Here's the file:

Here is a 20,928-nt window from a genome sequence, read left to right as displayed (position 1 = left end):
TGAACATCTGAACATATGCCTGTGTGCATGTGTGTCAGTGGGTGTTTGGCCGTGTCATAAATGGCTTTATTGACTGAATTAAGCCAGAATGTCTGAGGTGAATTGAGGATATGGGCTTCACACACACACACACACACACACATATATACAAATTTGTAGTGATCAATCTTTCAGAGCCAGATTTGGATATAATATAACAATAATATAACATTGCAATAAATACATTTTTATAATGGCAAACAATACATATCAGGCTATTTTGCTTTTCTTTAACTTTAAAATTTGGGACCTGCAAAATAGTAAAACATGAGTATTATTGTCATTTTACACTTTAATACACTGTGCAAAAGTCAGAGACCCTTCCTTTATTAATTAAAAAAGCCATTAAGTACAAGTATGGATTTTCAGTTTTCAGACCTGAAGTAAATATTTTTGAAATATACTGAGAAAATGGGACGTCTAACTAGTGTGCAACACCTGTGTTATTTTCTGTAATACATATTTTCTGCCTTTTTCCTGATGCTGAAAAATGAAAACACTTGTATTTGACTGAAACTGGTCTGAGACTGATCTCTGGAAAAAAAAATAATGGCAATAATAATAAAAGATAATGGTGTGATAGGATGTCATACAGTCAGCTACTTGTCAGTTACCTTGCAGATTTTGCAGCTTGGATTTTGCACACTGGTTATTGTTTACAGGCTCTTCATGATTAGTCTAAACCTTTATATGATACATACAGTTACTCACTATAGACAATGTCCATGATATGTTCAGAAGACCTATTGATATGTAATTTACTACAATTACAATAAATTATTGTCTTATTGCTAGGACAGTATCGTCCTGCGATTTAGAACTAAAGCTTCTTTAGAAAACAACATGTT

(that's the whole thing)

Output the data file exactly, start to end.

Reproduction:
Here is a 20,928-nt window from a genome sequence, read left to right as displayed (position 1 = left end):
TGAACATCTGAACATATGCCTGTGTGCATGTGTGTCAGTGGGTGTTTGGCCGTGTCATAAATGGCTTTATTGACTGAATTAAGCCAGAATGTCTGAGGTGAATTGAGGATATGGGCTTCACACACACACACACACACACACATATATACAAATTTGTAGTGATCAATCTTTCAGAGCCAGATTTGGATATAATATAACAATAATATAACATTGCAATAAATACATTTTTATAATGGCAAACAATACATATCAGGCTATTTTGCTTTTCTTTAACTTTAAAATTTGGGACCTGCAAAATAGTAAAACATGAGTATTATTGTCATTTTACACTTTAATACACTGTGCAAAAGTCAGAGACCCTTCCTTTATTAATTAAAAAAGCCATTAAGTACAAGTATGGATTTTCAGTTTTCAGACCTGAAGTAAATATTTTTGAAATATACTGAGAAAATGGGACGTCTAACTAGTGTGCAACACCTGTGTTATTTTCTGTAATACATATTTTCTGCCTTTTTCCTGATGCTGAAAAATGAAAACACTTGTATTTGACTGAAACTGGTCTGAGACTGATCTCTGGAAAAAAAAATAATGGCAATAATAATAAAAGATAATGGTGTGATAGGATGTCATACAGTCAGCTACTTGTCAGTTACCTTGCAGATTTTGCAGCTTGGATTTTGCACACTGGTTATTGTTTACAGGCTCTTCATGATTAGTCTAAACCTTTATATGATACATACAGTTACTCACTATAGACAATGTCCATGATATGTTCAGAAGACCTATTGATATGTAATTTACTACAATTACAATAAATTATTGTCTTATTGCTAGGACAGTATCGTCCTGCGATTTAGAACTAAAGCTTCTTTAGAAAACAACATGTT